Community groups and volunteers across North Yorkshire will take the county’s libraries into the future from 1 April.

Twenty-one more libraries run directly by community volunteers will join the nine existing community libraries, while the libraries remaining under North Yorkshire County Council management will be supported by volunteers to maintain their current levels of service.

The reconfiguration of the county’s library service is a result of reductions in government funding.

The library service has seen its budget almost halved from £7.8m in 2010 to £4.3m in 2017/18.

However, the County Council’s flexible, co-operative partnership with communities and the support of 1,200 new volunteers means the current reconfiguration is being implemented without losing any libraries.

Community groups have prepared for the handover in partnership with the library service and the County Council’s Stronger Communities team, which helps communities to become more self-reliant and which has community libraries as one of its priorities.

Julie Blaisdale, Assistant Director, Library and Community Services, said: “Volunteers have long played an important part of libraries. For example, last year about 1,100 volunteers provided 60,000 hours to the library service. This adds tremendous value to the services libraries can offer.

“We knew we were asking a lot when we took the offer to run their own libraries to communities, but we also knew how loved libraries are and how determined people are that they should not only survive, but thrive. We knew the commitment and expertise was there within our communities to make this happen.

“The success of the move to community-run and supported libraries is a genuine partnership between the County Council and the many residents who are investing their time and effort.”

A volunteer recruitment drive by the County Council and community library groups has so far seen a further 1,200 people come forward. In future, both community-managed and County Council libraries will need to continue to attract volunteers to maintain and enhance their services.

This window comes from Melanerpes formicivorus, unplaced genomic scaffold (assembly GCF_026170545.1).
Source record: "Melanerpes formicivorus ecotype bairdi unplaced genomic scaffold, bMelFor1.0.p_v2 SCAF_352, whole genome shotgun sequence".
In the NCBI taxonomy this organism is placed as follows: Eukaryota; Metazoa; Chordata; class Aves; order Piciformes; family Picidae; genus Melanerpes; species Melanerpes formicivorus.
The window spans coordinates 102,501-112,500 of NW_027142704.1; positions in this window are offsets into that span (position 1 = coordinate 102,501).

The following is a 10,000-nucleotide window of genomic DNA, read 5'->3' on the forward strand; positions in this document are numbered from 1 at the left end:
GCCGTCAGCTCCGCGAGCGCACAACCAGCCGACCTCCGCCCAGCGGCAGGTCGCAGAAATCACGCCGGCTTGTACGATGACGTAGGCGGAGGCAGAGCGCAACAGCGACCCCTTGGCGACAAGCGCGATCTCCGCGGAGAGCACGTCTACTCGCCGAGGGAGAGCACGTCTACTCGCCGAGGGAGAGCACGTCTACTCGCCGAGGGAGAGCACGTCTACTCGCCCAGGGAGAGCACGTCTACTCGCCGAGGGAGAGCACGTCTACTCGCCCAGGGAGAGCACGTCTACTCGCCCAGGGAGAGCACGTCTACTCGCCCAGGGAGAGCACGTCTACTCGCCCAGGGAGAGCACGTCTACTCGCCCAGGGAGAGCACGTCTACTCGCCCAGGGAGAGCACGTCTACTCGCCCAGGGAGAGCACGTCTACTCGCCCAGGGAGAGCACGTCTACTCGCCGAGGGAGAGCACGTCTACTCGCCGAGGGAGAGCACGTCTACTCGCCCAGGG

Val Coulson, 71, is one of the new volunteers. She said: “I’ve been retired over ten years now. I felt ready for a new challenge and ready to meet some new people. I do feel that the library is a very valuable resource for the community and that it needs to be kept going. So when this business came up about them having to cut back I felt like it was a worthwhile thing to volunteer for. I didn’t use the library an awful lot before this, but I’ve been so impressed. It’s been great finding out about all the different activities that go on within the library since I’ve started doing the training. I didn’t quite realise just how much went on, so I’m pleased that I can hopefully help to keep something so wonderful open and running.”

Community libraries will receive continuing support from the County Council. They will benefit from professional staff support, as well as receiving new book stock, access to the library management system and broadband access. The County Council will also subsidise overheads, such as rent and utility costs, and most District Councils have waived business rates.

The library service reconfiguration comes into effect on 1 April. Most libraries will continue without a break in service and with the same opening hours, but some libraries will close briefly before re-opening and some will have revised opening hours. Opening hours and other details of community-managed libraries can be found at from 1 April.